Pinnacle Laterite 3 review£700.00

One of the least expensive routes to Shimano 105

BikeRadar score4/5

There’s barely a town in Britain that doesn’t have an Evans Cycles store, which is one reason you see so many Pinnacle bikes. Pinnacle is the Evans in-house brand, and while the range encompasses bikes costing over a grand, the Laterites, Dolomites and cyclocross-inspired Arkose all-rounders are Pinnacle’s bread and butter, most of them costing under £1,000 and featuring some great kit for your cash.

Our Laterite 3 comes with an 11-speed setup based around Shimano 105 shifters and derailleurs, making it one of the most economical routes to the world of 11-speed.

At the heart of the bike is a double-butted aluminium frame. The tubes are predominantly round, with a slightly flattened top tube, and there’s little evidence of swooshy hydroforming or other ‘weirdness’ — this keeps costs down and doesn’t impact upon the ride.

Fans of internal cabling will be pleased to see the cables routed through the tubing, with neat entry ports at the front and not even a hint of a rattle. The same is true of the drivetrain, which is smooth and virtually silent.

The Laterite demonstrates all the advantages of 105, as the ergonomics are excellent, and the shifting action is very light, consistent and pinpoint accurate (though I think an 11-32 cassette would have helped make the most of its 11 gears). This is why 105 is so popular.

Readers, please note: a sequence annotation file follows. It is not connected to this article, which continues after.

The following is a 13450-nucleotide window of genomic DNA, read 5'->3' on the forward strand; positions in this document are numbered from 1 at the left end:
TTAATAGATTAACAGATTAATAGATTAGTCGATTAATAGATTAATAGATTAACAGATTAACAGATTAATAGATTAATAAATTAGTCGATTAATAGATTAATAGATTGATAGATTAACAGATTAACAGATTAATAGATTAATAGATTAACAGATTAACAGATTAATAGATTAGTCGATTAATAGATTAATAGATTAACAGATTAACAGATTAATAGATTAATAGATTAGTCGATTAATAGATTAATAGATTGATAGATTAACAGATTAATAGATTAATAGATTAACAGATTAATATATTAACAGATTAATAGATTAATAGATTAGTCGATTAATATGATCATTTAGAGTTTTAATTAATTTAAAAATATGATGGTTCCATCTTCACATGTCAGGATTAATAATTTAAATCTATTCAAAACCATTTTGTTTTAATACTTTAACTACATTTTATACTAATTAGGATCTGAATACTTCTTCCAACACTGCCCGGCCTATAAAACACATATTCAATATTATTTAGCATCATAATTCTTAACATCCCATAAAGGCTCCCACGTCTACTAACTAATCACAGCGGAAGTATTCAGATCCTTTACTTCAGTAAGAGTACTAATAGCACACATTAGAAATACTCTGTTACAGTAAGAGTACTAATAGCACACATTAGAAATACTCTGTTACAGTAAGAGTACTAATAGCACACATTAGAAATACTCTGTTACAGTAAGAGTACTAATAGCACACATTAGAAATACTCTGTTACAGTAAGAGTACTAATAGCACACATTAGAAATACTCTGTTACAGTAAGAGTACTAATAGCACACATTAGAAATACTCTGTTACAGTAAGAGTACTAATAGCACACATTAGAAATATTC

Cables are routed internally for a neat look
Cables are routed internally for a neat look

To hit that wallet-friendly price Evans has trimmed component costs in the usual places: brakes, chainset and wheels. The former are Tektro non-cartridge items and are average at best. Spend a bit of the money you’ve saved on the bike by upgrading to quality cartridge items, such as 105 or Swiss Stops and you won’t regret it.

The Pro-Wheel Ounce 50/34 chainset worked well, though we don’t have enough experience of Pro-Wheel to judge long-term durability. I’d have preferred Shimano’s non-series R500 cranks or a budget FSA item. The wheels’ weight will hold them (and you) back, but they ran smoothly and aren’t out of place on a bike of this price.

This might sound less than glowing, but the Pinnacle’s positives massively outweigh any negatives.

The ‘halfway-house’ riding position is ideal for the non-racing rider, and although the frame transmits some road buzz, contact points are good, and I particularly liked the flattened bar tops, which are comfortable, as well as being an unusual touch at this price.

Other positives include a full quota of mudguard and rear rack fittings, great for year-round riding and versatility, room for mudguards when using 25mm tyres, and the external threaded bottom bracket. Old school, maybe, but easy for the home mechanic to look after and not prone to creaking, unlike some press-fit models.

Other pluses include mudguard and rear rack fittings, great for year-round riding
Other pluses include mudguard and rear rack fittings, great for year-round riding

If you’re looking to upgrade from a very basic road bike, your first ‘proper’ bike or even a winter trainer, Pinnacle’s Laterite 3 is one of the best places to start.

You may get marginally more for your money buying online, but this has the security of buying it from a ‘real’ shop, which is a major bonus for many potential buyers.

This article was originally published in Cycling Plus magazine, available on Apple Newsstand and Zinio.

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